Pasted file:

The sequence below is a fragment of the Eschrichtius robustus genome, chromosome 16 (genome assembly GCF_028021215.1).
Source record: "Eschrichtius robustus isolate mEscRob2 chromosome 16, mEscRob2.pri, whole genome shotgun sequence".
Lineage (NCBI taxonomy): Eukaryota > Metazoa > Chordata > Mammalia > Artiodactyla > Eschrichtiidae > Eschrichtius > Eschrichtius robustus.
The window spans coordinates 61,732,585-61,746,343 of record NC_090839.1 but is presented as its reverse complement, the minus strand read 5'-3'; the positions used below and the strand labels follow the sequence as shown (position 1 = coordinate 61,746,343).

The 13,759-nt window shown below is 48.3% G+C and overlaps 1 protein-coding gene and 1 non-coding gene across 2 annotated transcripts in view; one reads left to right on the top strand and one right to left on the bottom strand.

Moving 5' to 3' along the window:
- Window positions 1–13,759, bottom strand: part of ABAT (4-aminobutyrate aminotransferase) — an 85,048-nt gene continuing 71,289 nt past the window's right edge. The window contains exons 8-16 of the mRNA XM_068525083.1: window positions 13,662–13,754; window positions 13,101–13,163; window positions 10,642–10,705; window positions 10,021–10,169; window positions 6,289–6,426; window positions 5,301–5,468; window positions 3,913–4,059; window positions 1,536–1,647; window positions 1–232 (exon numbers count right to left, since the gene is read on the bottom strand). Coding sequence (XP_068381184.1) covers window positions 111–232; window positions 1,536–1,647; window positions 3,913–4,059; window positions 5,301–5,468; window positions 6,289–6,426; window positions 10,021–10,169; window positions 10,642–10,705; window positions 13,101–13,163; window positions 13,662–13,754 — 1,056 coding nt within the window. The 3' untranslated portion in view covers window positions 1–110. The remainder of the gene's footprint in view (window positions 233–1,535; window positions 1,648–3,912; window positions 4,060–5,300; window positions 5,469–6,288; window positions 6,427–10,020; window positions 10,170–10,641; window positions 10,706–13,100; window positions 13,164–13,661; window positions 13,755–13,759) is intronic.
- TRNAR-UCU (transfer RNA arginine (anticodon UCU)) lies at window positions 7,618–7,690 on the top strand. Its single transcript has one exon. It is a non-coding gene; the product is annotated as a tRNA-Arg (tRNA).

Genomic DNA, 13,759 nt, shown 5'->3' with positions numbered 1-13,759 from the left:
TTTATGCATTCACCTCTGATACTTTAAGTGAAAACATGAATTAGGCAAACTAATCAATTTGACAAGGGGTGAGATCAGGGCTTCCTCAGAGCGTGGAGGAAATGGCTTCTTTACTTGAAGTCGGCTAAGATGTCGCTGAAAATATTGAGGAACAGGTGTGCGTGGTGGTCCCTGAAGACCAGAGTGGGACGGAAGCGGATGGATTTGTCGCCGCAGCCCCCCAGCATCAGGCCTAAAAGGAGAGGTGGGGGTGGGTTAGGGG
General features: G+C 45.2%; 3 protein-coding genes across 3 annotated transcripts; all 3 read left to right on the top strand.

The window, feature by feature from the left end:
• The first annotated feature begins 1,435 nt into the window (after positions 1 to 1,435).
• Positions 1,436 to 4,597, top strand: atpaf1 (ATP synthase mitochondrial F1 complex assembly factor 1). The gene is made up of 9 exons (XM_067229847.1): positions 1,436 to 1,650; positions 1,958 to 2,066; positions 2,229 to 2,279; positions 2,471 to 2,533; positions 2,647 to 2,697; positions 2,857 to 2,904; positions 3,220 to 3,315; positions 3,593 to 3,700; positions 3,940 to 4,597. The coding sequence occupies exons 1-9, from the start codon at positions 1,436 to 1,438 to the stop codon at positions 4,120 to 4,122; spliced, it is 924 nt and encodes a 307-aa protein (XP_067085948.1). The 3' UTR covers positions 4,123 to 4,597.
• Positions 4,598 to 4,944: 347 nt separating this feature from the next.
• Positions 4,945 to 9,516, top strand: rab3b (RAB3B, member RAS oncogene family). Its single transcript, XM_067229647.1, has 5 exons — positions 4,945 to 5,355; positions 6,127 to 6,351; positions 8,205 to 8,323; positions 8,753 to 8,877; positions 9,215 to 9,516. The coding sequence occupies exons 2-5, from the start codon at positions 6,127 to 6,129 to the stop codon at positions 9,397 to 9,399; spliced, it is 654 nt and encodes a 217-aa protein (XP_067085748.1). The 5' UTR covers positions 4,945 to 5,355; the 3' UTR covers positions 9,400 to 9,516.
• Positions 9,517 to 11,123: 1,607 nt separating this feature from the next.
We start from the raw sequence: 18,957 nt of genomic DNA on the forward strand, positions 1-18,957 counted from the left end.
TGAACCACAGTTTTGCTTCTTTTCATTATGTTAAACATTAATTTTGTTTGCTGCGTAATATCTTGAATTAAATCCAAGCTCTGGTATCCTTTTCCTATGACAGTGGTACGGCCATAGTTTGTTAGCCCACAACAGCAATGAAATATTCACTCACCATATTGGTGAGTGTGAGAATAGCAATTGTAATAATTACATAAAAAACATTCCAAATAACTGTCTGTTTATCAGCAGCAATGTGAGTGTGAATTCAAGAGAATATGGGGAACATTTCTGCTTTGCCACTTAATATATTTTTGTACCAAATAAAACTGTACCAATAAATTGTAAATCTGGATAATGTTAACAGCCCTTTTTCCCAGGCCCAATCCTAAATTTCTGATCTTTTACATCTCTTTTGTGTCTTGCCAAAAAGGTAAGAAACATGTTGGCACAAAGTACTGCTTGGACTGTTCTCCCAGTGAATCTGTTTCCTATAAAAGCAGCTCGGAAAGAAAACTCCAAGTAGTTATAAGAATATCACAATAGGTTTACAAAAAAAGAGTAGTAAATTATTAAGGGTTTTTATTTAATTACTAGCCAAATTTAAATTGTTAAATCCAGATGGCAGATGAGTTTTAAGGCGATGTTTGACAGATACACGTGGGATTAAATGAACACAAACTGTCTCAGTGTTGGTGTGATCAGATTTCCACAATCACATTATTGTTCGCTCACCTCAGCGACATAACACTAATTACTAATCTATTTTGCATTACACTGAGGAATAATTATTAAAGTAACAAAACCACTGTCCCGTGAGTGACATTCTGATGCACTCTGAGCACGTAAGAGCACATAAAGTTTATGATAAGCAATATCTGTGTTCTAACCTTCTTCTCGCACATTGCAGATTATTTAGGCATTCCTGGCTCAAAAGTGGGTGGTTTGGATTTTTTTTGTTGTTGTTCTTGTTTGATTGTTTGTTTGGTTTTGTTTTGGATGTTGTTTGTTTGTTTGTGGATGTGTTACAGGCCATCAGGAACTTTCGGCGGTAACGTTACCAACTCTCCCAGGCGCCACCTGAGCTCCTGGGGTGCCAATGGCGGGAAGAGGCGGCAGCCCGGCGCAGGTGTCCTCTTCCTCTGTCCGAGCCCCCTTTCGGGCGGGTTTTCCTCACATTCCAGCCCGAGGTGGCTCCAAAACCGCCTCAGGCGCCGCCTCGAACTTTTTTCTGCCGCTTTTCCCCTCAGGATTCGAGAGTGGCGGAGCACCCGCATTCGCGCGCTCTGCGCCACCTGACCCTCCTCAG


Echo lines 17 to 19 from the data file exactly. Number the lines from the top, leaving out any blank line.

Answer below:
• Positions 9,517 to 11,123: 1,607 nt separating this feature from the next.
We start from the raw sequence: 18,957 nt of genomic DNA on the forward strand, positions 1-18,957 counted from the left end.
TGAACCACAGTTTTGCTTCTTTTCATTATGTTAAACATTAATTTTGTTTGCTGCGTAATATCTTGAATTAAATCCAAGCTCTGGTATCCTTTTCCTATGACAGTGGTACGGCCATAGTTTGTTAGCCCACAACAGCAATGAAATATTCACTCACCATATTGGTGAGTGTGAGAATAGCAATTGTAATAATTACATAAAAAACATTCCAAATAACTGTCTGTTTATCAGCAGCAATGTGAGTGTGAATTCAAGAGAATATGGGGAACATTTCTGCTTTGCCACTTAATATATTTTTGTACCAAATAAAACTGTACCAATAAATTGTAAATCTGGATAATGTTAACAGCCCTTTTTCCCAGGCCCAATCCTAAATTTCTGATCTTTTACATCTCTTTTGTGTCTTGCCAAAAAGGTAAGAAACATGTTGGCACAAAGTACTGCTTGGACTGTTCTCCCAGTGAATCTGTTTCCTATAAAAGCAGCTCGGAAAGAAAACTCCAAGTAGTTATAAGAATATCACAATAGGTTTACAAAAAAAGAGTAGTAAATTATTAAGGGTTTTTATTTAATTACTAGCCAAATTTAAATTGTTAAATCCAGATGGCAGATGAGTTTTAAGGCGATGTTTGACAGATACACGTGGGATTAAATGAACACAAACTGTCTCAGTGTTGGTGTGATCAGATTTCCACAATCACATTATTGTTCGCTCACCTCAGCGACATAACACTAATTACTAATCTATTTTGCATTACACTGAGGAATAATTATTAAAGTAACAAAACCACTGTCCCGTGAGTGACATTCTGATGCACTCTGAGCACGTAAGAGCACATAAAGTTTATGATAAGCAATATCTGTGTTCTAACCTTCTTCTCGCACATTGCAGATTATTTAGGCATTCCTGGCTCAAAAGTGGGTGGTTTGGATTTTTTTTGTTGTTGTTCTTGTTTGATTGTTTGTTTGGTTTTGTTTTGGATGTTGTTTGTTTGTTTGTGGATGTGTTACAGGCCATCAGGAACTTTCGGCGGTAACGTTACCAACTCTCCCAGGCGCCACCTGAGCTCCTGGGGTGCCAATGGCGGGAAGAGGCGGCAGCCCGGCGCAGGTGTCCTCTTCCTCTGTCCGAGCCCCCTTTCGGGCGGGTTTTCCTCACATTCCAGCCCGAGGTGGCTCCAAAACCGCCTCAGGCGCCGCCTCGAACTTTTTTCTGCCGCTTTTCCCCTCAGGATTCGAGAGTGGCGGAGCACCCGCATTCGCGCGCTCTGCGCCACCTGACCCTCCTCAG